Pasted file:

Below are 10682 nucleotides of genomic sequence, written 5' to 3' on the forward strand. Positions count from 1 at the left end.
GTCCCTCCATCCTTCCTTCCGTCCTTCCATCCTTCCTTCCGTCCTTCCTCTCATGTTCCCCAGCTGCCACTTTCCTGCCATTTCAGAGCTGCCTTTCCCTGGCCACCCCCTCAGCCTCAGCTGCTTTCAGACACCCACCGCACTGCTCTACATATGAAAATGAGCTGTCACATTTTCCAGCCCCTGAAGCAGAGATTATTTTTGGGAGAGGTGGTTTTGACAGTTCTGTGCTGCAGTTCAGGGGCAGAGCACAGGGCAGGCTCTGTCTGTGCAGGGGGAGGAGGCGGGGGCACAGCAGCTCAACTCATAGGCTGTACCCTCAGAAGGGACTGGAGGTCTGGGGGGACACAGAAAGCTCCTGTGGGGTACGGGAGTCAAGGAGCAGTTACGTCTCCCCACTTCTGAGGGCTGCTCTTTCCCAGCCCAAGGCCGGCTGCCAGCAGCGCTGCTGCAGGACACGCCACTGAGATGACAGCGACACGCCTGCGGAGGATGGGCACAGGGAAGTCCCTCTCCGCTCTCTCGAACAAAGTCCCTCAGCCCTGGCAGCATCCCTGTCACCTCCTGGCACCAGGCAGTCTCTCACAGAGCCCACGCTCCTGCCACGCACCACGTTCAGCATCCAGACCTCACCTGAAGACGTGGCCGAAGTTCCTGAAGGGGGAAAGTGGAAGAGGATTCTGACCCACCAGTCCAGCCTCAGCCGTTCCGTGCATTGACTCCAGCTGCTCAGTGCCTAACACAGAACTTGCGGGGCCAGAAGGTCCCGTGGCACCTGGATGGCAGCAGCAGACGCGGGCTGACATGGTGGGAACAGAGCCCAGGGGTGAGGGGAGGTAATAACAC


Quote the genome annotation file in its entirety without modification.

Below are 10682 nucleotides of genomic sequence, written 5' to 3' on the forward strand. Positions count from 1 at the left end.
GTCCCTCCATCCTTCCTTCCGTCCTTCCATCCTTCCTTCCGTCCTTCCTCTCATGTTCCCCAGCTGCCACTTTCCTGCCATTTCAGAGCTGCCTTTCCCTGGCCACCCCCTCAGCCTCAGCTGCTTTCAGACACCCACCGCACTGCTCTACATATGAAAATGAGCTGTCACATTTTCCAGCCCCTGAAGCAGAGATTATTTTTGGGAGAGGTGGTTTTGACAGTTCTGTGCTGCAGTTCAGGGGCAGAGCACAGGGCAGGCTCTGTCTGTGCAGGGGGAGGAGGCGGGGGCACAGCAGCTCAACTCATAGGCTGTACCCTCAGAAGGGACTGGAGGTCTGGGGGGACACAGAAAGCTCCTGTGGGGTACGGGAGTCAAGGAGCAGTTACGTCTCCCCACTTCTGAGGGCTGCTCTTTCCCAGCCCAAGGCCGGCTGCCAGCAGCGCTGCTGCAGGACACGCCACTGAGATGACAGCGACACGCCTGCGGAGGATGGGCACAGGGAAGTCCCTCTCCGCTCTCTCGAACAAAGTCCCTCAGCCCTGGCAGCATCCCTGTCACCTCCTGGCACCAGGCAGTCTCTCACAGAGCCCACGCTCCTGCCACGCACCACGTTCAGCATCCAGACCTCACCTGAAGACGTGGCCGAAGTTCCTGAAGGGGGAAAGTGGAAGAGGATTCTGACCCACCAGTCCAGCCTCAGCCGTTCCGTGCATTGACTCCAGCTGCTCAGTGCCTAACACAGAACTTGCGGGGCCAGAAGGTCCCGTGGCACCTGGATGGCAGCAGCAGACGCGGGCTGACATGGTGGGAACAGAGCCCAGGGGTGAGGGGAGGTAATAACAC